Severe thunderstorms swept across the region Wednesday afternoon, causing flash flooding in Schenectady County and wreaking havoc on municipal sewer systems.
The sudden rainfall around 2:30 p.m. dumped roughly an inch of rain in less than an hour, prompting water to back up on roads in some areas. The storms forced the village of Scotia to cancel its 85th annual Memorial Day Parade for the first time in more than a decade.
Mayor Kris Kastberg said rainfall overwhelmed the village’s sewer system and many streets became impassible. Though much of the water had receded by late afternoon, parade organizers scratched the parade out of concern additional storms could strike.
“It’s never been canceled since I’ve been involved in politics,” said Kastberg, who was first elected to office 11 years ago.
Even if the parade hadn’t been canceled, many of the people slated to march were busy tending to weather-related emergencies. Kastberg said some roads in the village were left under more than a foot of water in the immediate aftermath of the storms.
“Our storm sewer just couldn’t take the water,” the mayor said.
The storm system that pushed north over the city and village toward Glenville and Burnt Hills in southern Saratoga County dropped roughly an inch of rain in less than a half-hour, according to the National Weather Service in Albany. Meteorologist Ian Lee said the city of Schenectady also saw a fair degree of flash flooding, which caused road closures and required people to be rescued from cars stalled on flooded streets.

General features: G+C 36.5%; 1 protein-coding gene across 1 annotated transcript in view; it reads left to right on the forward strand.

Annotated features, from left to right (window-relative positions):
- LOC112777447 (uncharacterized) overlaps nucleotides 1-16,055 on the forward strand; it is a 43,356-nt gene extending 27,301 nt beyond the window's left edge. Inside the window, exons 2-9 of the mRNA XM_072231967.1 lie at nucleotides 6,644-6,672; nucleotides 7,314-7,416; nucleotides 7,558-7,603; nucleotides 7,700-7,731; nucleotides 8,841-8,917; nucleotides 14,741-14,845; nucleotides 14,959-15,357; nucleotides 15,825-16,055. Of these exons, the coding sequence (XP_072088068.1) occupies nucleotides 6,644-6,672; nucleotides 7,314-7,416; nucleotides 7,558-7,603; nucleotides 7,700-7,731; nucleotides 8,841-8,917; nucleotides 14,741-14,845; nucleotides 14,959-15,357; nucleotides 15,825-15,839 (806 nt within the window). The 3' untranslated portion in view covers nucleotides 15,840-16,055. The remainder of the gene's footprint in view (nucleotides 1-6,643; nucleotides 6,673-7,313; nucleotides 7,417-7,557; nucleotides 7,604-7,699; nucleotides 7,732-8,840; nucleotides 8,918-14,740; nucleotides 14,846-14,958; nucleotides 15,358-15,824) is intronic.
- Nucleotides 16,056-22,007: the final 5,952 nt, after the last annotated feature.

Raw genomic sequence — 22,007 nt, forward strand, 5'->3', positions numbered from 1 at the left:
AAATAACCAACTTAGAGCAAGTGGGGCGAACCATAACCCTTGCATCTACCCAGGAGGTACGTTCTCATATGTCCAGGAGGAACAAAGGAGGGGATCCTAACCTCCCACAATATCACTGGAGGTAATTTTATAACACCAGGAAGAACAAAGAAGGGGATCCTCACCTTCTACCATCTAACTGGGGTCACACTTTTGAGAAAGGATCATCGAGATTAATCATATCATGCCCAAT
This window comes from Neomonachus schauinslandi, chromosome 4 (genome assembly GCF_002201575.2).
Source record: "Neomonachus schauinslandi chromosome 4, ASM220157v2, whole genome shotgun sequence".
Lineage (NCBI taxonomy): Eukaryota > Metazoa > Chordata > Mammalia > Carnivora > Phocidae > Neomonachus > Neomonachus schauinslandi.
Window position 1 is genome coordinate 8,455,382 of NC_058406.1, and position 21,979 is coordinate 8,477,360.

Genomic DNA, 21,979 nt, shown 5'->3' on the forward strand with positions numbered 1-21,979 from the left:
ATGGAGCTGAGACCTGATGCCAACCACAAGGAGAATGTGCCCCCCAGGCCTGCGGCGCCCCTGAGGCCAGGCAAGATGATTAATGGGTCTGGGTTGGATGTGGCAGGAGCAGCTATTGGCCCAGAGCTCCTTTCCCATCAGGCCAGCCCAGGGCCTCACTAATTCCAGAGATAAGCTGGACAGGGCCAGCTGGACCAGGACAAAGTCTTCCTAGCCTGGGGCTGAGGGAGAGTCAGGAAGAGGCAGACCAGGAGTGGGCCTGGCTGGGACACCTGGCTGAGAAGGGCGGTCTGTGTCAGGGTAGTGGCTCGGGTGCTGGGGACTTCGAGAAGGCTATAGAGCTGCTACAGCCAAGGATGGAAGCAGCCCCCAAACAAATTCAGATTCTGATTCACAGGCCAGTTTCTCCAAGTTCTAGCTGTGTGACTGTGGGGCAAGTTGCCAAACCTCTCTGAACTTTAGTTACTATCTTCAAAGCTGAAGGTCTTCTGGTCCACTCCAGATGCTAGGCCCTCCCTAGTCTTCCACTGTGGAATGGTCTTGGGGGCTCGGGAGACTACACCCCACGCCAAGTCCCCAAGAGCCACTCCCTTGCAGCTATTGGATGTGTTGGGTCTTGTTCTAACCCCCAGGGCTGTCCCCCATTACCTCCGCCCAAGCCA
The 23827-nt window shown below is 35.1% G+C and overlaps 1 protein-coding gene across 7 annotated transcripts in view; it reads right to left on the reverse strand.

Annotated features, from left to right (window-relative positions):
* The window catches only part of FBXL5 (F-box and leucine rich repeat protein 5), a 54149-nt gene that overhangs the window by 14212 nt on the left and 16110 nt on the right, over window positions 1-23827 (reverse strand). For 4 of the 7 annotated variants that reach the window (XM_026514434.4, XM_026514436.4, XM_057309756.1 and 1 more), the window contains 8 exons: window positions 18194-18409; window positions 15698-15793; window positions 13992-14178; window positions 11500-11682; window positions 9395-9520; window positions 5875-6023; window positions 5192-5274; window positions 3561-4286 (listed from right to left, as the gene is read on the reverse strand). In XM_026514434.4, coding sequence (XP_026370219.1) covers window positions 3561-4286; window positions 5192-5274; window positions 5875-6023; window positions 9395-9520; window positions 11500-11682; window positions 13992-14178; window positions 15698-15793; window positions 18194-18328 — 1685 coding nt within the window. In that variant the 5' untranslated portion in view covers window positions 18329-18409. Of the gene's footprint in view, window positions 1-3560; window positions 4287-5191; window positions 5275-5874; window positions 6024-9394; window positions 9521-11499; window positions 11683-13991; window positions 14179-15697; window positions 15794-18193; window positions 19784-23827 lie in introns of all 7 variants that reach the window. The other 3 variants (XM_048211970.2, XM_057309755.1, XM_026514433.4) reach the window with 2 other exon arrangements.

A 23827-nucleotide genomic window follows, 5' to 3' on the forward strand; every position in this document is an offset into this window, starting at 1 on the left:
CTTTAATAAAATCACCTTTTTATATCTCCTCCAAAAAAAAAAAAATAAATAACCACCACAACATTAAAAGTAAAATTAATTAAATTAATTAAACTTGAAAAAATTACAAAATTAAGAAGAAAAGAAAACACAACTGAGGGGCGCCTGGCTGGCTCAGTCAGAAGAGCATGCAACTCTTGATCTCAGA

“These storms as they’re moving through are dumping a tremendous amount of rainfall,” he said “The atmosphere is very moist right now, so any thunderstorms developing right now are very efficient rain producers.”
In Schenectady, the violent downpours left many local roads closed during the early afternoon. Broadway near the Schenectady County Department of Social Services offices remained closed throughout the evening as city Department of Public Works crews worked to clear water from the roadway.
In Rotterdam, flash flooding struck Sunrise Boulevard near Town Hall. Town Supervisor Harry Buffardi said the first floor of the building had minor flooding that didn’t appear to cause any significant damage.
Highway Superintendent Jim Longo said the massive amount of water dumped by the storm simply overwhelmed the town’s sewer system. But he said the water quickly dissipated once the heavy rain stopped.
“It was a massive amount of water,” he said. “You can’t put 20 inches of water in 12-inch pipe.”
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